We stop next to Seebi Island at the back of the fjord. I jump off the boat and snorkel along an inlet. Though there are few corals, I see large grouper and menacing-looking barracuda. Then, as I turn a corner, a small reef shark torpedoes past me; round another corner, I see another one. Back on the boat, lunch is served: rice, chappati, sambar and - appropriately - barbecued barracuda. We leave Khor Sham just as the sun begins to dip, filtering through a layer of fine mist and giving the air an ethereal blue tint. Dolphins escort our boat past the fourth waterside village, Sham, then disappear. We round a corner and, back out in the open sea, see shoal after shoal of jumping fish.

Our dhow anchors just off an idyllic cove, where our tents have already been set up on an empty beach. A small speedboat arrives, ferries us to shore and then disappears. Hours later it returns with our dinner, by which time it is dark and two of our group have been bitten by giant red wasps. Yet we delight in the darkness and silence. Just as we are about to go to bed however, the others arrive. At about 11pm a boatload of some 30 revellers from Dubai pulls up and drops anchor. "No!" we think, "they can't come here." They do. Excited whoops accompany their unfortunate presence. I hear snatches of Italian, Spanish, British and American English and Dutch as some jump off the boat and swim to shore and others are taken to the other end of the beach in a dingy.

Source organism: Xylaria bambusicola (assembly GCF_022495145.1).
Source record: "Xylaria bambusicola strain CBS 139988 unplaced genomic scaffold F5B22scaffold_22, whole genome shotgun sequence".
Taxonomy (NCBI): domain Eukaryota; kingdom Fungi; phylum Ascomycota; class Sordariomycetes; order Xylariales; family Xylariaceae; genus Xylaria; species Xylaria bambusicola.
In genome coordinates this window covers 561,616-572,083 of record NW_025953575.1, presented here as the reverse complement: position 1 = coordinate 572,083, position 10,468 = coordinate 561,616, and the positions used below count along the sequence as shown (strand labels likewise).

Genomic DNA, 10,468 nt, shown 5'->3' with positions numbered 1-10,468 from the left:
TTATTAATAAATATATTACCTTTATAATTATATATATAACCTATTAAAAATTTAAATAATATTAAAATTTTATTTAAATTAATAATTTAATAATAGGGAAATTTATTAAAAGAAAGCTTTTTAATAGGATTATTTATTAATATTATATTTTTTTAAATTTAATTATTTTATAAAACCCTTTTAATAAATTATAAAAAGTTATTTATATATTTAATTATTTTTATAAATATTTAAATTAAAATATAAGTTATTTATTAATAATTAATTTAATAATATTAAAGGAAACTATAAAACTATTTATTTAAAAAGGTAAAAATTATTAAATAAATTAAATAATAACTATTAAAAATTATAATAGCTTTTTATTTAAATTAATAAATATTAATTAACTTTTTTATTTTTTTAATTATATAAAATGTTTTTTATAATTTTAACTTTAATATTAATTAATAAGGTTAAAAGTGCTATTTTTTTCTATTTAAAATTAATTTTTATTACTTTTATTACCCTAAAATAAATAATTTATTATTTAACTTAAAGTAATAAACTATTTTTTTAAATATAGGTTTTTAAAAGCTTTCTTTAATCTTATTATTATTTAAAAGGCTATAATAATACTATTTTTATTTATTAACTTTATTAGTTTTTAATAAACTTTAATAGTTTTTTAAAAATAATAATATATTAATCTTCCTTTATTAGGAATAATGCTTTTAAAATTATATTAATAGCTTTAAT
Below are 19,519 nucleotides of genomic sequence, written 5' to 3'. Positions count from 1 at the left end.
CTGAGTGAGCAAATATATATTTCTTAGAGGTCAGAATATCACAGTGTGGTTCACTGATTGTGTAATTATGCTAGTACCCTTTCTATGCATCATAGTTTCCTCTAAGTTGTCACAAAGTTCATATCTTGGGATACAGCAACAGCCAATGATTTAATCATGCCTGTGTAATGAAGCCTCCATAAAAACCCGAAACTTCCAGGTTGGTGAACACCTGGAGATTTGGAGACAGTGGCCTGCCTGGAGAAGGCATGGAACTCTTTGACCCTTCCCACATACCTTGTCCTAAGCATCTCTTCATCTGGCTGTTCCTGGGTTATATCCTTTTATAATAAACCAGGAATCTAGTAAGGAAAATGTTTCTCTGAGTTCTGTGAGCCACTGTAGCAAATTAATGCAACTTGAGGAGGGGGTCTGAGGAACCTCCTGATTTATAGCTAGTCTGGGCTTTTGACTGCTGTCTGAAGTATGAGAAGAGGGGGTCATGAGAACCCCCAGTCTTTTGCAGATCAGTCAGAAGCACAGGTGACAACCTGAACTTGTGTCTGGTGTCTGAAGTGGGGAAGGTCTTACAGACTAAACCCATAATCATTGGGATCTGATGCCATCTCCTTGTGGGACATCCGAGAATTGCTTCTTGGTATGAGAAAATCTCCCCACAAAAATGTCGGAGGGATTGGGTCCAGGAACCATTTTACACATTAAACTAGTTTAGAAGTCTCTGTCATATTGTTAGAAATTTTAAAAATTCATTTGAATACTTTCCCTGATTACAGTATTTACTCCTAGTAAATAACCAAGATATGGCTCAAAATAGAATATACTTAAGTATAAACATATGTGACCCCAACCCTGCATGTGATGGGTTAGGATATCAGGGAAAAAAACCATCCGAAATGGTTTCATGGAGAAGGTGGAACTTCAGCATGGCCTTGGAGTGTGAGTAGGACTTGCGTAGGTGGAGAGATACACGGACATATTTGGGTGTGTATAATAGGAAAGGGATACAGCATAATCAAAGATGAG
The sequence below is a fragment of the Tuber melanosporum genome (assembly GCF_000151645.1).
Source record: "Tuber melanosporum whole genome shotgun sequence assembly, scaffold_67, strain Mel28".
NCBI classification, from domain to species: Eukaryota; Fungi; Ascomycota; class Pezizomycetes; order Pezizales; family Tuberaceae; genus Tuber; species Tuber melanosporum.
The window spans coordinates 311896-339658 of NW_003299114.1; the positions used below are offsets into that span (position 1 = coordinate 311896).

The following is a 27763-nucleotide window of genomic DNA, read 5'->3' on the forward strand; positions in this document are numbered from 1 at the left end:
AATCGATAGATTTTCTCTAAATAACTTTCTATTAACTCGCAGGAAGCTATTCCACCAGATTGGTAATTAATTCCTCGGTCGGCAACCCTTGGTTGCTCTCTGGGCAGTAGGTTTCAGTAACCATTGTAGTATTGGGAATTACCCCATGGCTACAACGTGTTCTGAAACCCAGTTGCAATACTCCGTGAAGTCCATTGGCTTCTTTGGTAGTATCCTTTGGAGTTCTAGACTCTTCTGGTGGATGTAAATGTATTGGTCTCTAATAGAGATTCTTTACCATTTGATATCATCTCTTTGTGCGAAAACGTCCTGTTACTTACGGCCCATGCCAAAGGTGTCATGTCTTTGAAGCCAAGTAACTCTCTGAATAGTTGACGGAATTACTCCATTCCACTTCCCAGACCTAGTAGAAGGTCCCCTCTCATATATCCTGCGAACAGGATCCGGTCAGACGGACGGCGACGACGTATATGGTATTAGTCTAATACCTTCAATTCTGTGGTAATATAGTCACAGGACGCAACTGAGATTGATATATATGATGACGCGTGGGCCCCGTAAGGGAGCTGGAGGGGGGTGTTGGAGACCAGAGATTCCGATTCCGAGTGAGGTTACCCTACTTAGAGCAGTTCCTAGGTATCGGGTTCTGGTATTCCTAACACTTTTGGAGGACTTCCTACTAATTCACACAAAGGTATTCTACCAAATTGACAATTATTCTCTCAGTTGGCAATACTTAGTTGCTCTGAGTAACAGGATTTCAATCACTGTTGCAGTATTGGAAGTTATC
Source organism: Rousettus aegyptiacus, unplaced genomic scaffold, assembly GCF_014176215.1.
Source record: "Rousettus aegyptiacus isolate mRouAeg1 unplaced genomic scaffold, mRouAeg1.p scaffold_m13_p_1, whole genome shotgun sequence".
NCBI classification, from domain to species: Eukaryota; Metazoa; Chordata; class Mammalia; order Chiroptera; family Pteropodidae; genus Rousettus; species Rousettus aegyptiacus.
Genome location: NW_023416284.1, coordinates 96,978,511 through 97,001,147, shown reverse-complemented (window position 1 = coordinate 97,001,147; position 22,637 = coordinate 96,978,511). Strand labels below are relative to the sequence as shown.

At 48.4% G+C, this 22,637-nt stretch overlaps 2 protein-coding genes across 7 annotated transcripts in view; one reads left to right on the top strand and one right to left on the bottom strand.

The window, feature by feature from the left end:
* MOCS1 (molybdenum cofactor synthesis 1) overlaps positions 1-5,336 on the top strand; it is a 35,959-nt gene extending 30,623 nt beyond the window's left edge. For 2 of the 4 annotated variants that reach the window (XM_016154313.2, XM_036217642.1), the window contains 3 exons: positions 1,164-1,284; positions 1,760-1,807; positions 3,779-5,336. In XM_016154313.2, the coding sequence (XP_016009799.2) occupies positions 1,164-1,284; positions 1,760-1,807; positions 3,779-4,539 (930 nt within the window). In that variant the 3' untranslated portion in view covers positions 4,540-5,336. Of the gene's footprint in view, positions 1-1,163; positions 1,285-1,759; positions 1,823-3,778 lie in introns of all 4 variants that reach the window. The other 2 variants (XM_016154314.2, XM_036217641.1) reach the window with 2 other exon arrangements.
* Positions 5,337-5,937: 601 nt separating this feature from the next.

With no tents, but a sound system and barbecue, and a formidable collection of flame-torches, it is clear they have not come here to rest. "It's like the set of Survivor down there," one of our group reports. "Maybe we should join in," I venture, but no one wants to. So with the thud, thud, thud of techno music continuing through the night, we lie in our tents and sweat it out. Sunrise brings peace at last. The revellers, already getting sunburnt, are ferried to their boat where they collapse on deck; we enjoy a sober morning dip and have the beach almost to ourselves again. By 9am it is scorching, so we return to our boat and continue around the tip of Arabia.

Arriving in Kumzar, Oman's most northerly settlement, is extraordinary. A substantial village of more than 2,000 people, it, too, is only accessible by boat. Our dhow docks at the man-made harbour, while a small speedboat takes us to land in a natural tidal inlet next to the beach. It's what constitutes the town centre: hundreds of boys play in the sea and turtles swim around the boat, while on the shore, a large arish serves as a general waiting area.

As he takes us through the village, Ahmed explains that thanks to its proximity to Iran and the settlement of 16th-century Portuguese sailors, the place has its own language, Kumzari, a mix of Farsi, Arabic and Portuguese. There are no hotels or guesthouses, only two restaurants, three tiny shops and two mosques, plus a school and small medical centre. As we walk towards the back of the village, goats perch on the sides of stone and mud-built houses, and women stare and smile. We visit a long-exhausted well in a wadi; by the time we return it is lunchtime and the women who stared and smiled are now busily baking fish in circular stone ovens in front of their houses. Boys have had their classes at the school in the morning; now the girls are on their way.

We have one last snorkelling stop on the way back to Khasab. Making our way through some harmless jellyfish, we arrive at a massive coral garden. Giant healthy corals lie before us with visibility up to 20m. The area teems with barracuda, grouper, emperors, jacks, snapper, fusiliers, octopus, beautiful blue and yellow Indian Ocean angelfish, yellow-orange Arabian butterfly fish and big, meaty parrotfish. After watching a shoal feast noisily on the coral, we eat lunch, then go round the bend.